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Health Canada issues advisory over mysterious illness sickening dozens in China – CTV News



Health Canada is warning travellers to China to avoid contact with animals after a mysterious form of pneumonia of unknown origins sickened dozens of people and left some in critical condition.

“Right now we are monitoring the situation very carefully. It is worth maintaining vigilance,” said Dr. Theresa Tam, Canada’s chief public health officer.

Little is known about the viral illness, which was first reported last week in Wuhan, a city in central China, and has since spread to at least 59 cases. Seven patients remain in critical condition.

Chinese authorities say tests so far suggest the disease is not similar to any known virus and does not resemble bird flu, which is spread through birds and considered a potential public health threat.

Many of those currently in hospital with the mysterious pneumonia were dealers or vendors at the Huanan Seafood Market, which was shut down on Jan. 1 for disinfection.

The outbreak also comes just two weeks before China celebrates its new year – usually a busy time for travel. The timing puts added pressure on scientists to answer several key questions, such as how the disease is spread.

“There has been no evidence to date that this illness, whatever it’s caused by, is spread easily from person to person,” said Dr. Tam, who added that no health care workers caring for the patients have become ill — a positive sign.

Still, travellers from Wuhan are being screened at airports in China and nearby South Korea, Taiwan and Singapore

Doctors in China have also been ordered to report any suspected cases. These patients will be quickly quarantined, said Carrie Lam, chief executive of Hong Kong.

The unidentified pneumonia is triggering unease because despite rapid tests to identify new pathogens there is no confirmed source.

Dr. Neil Rau, an infectious disease specialist and assistant professor at the University of Toronto, said the lack of answers “makes this story feel mysterious, and makes us think a little bit about 2003 when SARS was an unknown illness.”

SARS also began in China, caused respiratory distress and eventually spread around the planet, infecting 8,000 people. In Canada, the disease killed 44 people.

At the time, China kept the outbreak under wraps and didn’t share information to help other countries pinpoint potentially infected travellers.

Public health officials say China is sharing information, and the World Health Organization is also monitoring the outbreak.

Steps are already being taken in British Columbia to prepare in the event that the disease spreads overseas to Canada.

“We want to be on guard, prepared in case this turns out to be something that is imported,” said Danuta Skowronski, the epidemiology lead of influenza and emerging respiratory pathogens at the BC Centre for Disease Control.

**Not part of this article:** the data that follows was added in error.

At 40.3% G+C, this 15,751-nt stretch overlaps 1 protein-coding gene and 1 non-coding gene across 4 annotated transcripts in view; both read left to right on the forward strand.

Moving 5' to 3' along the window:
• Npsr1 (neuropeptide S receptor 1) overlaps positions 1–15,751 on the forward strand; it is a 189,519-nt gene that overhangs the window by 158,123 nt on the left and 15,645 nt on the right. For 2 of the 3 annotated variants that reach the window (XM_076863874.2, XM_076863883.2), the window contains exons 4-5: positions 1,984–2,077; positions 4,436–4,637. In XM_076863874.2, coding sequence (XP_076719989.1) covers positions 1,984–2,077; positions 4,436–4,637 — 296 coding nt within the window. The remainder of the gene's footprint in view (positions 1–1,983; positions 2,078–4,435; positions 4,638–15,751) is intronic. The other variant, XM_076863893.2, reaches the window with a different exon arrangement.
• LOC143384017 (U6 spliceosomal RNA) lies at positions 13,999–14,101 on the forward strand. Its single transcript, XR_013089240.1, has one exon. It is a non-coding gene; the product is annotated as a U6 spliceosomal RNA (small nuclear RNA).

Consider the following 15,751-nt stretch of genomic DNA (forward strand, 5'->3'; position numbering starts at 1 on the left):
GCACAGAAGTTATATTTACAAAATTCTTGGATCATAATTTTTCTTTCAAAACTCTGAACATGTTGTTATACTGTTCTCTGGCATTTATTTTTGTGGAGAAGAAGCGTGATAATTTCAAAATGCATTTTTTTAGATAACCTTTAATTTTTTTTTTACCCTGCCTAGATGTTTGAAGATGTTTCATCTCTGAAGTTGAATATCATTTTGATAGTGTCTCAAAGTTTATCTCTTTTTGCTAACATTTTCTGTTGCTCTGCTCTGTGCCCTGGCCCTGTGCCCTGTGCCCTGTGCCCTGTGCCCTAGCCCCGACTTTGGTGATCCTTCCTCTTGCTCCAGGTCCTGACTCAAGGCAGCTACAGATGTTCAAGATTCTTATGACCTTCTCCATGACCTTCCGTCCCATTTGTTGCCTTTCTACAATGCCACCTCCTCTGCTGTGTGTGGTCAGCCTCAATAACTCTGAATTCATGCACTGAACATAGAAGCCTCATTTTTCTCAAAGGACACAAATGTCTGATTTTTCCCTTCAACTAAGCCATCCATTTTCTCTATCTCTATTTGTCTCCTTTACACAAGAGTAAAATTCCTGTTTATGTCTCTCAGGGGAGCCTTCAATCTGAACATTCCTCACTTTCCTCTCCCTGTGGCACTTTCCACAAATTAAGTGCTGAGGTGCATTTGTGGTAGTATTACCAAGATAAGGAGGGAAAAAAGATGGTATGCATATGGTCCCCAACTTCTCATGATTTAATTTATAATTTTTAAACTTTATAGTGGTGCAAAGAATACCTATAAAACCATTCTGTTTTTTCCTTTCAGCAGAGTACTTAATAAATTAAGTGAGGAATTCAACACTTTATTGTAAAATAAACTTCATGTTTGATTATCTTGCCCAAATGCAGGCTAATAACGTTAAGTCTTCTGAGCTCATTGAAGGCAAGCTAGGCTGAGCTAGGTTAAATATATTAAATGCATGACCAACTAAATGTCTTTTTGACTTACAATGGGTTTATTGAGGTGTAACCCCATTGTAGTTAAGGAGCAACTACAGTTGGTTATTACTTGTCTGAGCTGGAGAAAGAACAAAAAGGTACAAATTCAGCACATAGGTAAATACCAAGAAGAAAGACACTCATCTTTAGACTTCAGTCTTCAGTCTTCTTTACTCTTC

Health Canada advises travellers to Wuhan to avoid “high-risk areas” such as farms, live animal markets and any areas where animals may be slaughtered. Any contact with animals alive or dead, including pigs, ducks, chickens and wild birds, is discouraged.

Officials also say travellers should avoid any surfaces with animal droppings or secretions.

Travellers who fall ill are urged to seek immediate medical attention and avoid contact with others. Proper hand-washing under warm, running water for at least 20 seconds is advised.

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Hospitals in Saskatchewan face prolonged COVID-19 crisis, modelling shows



COVID-19 patients will keep crowding hospital intensive care units (ICUs) in the Canadian province of Saskatchewan well into next year without government orders to limit public mixing, modelling data showed on Wednesday.

As the pandemic ebbed during the summer, the western farming and mining province lifted restrictions at the fastest rate in Canada along with neighbouring Alberta. Saskatchewan has since become the country’s  COVID-19 hotspots, with the lowest vaccination rate among provinces, and had to hastily reimpose restrictions such as masking in indoor public places.

“I have no shame in pleading to the public, that we’ve gone so far and we just have to pull along for the next weeks and months,” said Saskatchewan’s Chief Medical Health Officer Dr. Saqib Shahab, who broke down with emotion during a media briefing. “It is distressing to see what is happening in our ICUs and hospitals and I’m sorry — it’s a very challenging time.”

The pandemic’s spread has forced Saskatchewan to fly some COVID-19 patients to Ontario for care and to cancel thousands of surgeries.

Saskatchewan’s modelling showed that severe cases will continue to overwhelm ICUs until March before beginning to decline, without a reduction in mixing, such as smaller gatherings, and greater access to vaccine booster shots. Reduced mixing should ideally last at least 28 days, Shahab said.